3 April 2012 – US green building expert Jerry Yudelson does not mince words. Nature does not care about relative improvements in building performance; it only cares about absolute carbon dioxide levels in the atmosphere. Time to get real, and audacious he says in this extract from his forthcoming book The World’s Greenest Buildings: Promise Vs. Performance in Sustainable Design which he will discuss at ARBS, the airconditioning, refrigeration and building services trade exhibition in Melbourne from 7-9 May.
Worldwide concern over anthropogenic climate change has accelerated since 2006, and if energy use is the source of about 70 per cent of greenhouse gas emissions and buildings represent 40 to 48 per cent of the total energy use,[i] then controlling GHG emissions attributable to building energy use represents about 30 per cent of the total solution.[ii]
Green buildings and climate change
Green building and energy performance rating schemes exist in much of the world,[iii] but researchers and practitioners are finding that building performance does not yet match up to the levels needed to avoid significant climate change over the next several decades.
Even for those green building projects in the US that are delivering promised energy savings, the average improvement is about 25 to 35 per cent against the relevant reference standard.
However, we already know that reductions in energy use must be far more than 50 per cent to get average building energy down to reasonable levels.
For example, meeting the 2030 challenge would require all new buildings by 2020 to use 80 per cent less energy than 2005 levels and to be carbon-neutral by 2030.[iv]
Given that most of the US design and construction industry has all signed onto these goals, it’s fair to ask: How well are we doing?
To understand the status of today’s green buildings, one must look at actual measured performance over at least 12 months of full-time operations, including both energy and water use. My research looks also at energy use both in terms of site energy use, even though source (or primary) energy use is the only way to get at induced carbon emissions from building operations.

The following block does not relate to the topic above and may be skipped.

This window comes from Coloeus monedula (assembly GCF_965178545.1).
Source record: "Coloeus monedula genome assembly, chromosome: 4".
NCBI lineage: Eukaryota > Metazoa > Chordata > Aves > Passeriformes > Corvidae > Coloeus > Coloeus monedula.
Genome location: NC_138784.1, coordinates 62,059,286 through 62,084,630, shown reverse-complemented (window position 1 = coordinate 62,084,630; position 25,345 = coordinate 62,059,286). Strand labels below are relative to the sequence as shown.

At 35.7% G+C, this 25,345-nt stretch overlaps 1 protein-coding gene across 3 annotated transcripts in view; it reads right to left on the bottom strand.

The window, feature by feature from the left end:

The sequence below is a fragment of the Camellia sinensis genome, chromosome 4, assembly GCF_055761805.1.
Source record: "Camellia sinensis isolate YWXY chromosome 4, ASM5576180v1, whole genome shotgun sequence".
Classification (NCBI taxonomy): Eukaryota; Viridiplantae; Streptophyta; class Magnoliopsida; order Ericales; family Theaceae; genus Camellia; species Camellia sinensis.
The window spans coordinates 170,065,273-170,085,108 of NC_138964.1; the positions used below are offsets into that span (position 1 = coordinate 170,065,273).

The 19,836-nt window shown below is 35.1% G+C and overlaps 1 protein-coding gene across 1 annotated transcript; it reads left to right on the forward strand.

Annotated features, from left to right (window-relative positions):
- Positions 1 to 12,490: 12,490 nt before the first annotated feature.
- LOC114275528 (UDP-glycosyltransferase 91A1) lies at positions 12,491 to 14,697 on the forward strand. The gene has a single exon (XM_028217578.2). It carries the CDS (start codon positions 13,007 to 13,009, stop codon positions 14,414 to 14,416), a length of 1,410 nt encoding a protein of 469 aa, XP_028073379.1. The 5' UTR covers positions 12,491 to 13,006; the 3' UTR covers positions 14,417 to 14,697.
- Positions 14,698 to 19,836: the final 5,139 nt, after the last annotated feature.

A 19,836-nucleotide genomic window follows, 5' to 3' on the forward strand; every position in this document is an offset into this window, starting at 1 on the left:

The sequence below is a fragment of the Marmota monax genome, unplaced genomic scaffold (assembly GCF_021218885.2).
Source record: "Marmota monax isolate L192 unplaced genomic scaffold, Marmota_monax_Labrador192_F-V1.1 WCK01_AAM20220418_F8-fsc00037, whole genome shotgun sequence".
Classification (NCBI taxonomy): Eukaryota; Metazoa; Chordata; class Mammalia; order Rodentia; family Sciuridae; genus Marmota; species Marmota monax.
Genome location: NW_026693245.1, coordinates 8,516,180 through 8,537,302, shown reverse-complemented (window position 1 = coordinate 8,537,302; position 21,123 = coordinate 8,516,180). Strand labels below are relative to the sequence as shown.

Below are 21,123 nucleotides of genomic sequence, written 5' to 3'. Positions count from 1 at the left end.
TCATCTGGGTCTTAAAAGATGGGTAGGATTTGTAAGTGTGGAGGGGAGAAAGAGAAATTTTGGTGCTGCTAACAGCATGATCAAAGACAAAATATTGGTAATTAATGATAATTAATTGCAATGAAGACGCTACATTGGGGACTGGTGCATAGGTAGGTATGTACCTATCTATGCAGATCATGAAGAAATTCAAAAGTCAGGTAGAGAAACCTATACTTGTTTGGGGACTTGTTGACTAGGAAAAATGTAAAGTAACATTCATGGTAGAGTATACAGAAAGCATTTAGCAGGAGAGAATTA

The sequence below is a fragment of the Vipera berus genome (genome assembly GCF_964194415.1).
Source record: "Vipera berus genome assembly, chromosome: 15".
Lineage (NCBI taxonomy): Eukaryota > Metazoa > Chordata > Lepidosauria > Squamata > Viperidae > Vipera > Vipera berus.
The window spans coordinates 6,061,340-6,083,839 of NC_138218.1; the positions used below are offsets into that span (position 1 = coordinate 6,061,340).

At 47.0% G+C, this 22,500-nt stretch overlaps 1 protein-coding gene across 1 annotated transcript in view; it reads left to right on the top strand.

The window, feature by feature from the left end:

In the future, building teams will need to employ normative design criteria, such as annual electrical consumption (kilowatts per hour per square metre), fuel consumption per sq m, and water use (litres per occupant or per unit area), for use in building projects that aspire to the highest level of green building certification.
Without such explicit goals, most designs will fall far short of the needed GHG emission reductions. To put it another way, we need buildings that are “positively good, not simply less bad,” in architect William McDonough’s memorable phrasing, buildings that actually produce more energy than they consume.
The promise of green buildings
In his book, Greening Our Built World [v], Greg Kats points out the benefits of a major transition to green buildings in the US.
He assumes that by 2020 certified green buildings would represent 95 per cent of all new construction and 75 per cent of all major retrofits; this scenario would produce a 14 per cent reduction in carbon dioxide from buildings in 2025 versus 2005 and a net present value of green building gains of $650 billion in the US alone, representing about five to 10 times the initial cost premium.
Worldwide, it’s clear that a movement toward green construction and operations of this magnitude would provide gains of several trillion dollars.
How can we make this transition happen? Given current relatively low energy prices in the US, most engineers and architects implicitly limit building energy investments to a three to five-year payback, which results in investments that achieve 15 to 30 per cent improvements over American Society of Heating, Refrigerating and Airconditioning Engineers 90.1-2010, the currently applicable standard.
The problem is this: aiming at relative improvements against a “practical” standard will never deliver the absolute reductions in carbon emissions needed from the building sector to combat global warming.
After all, Mother Nature doesn’t care about relative improvements; it only cares about absolute carbon dioxide levels in the atmosphere. And Nature is the ultimate arbiter of human activity.
Where are we today?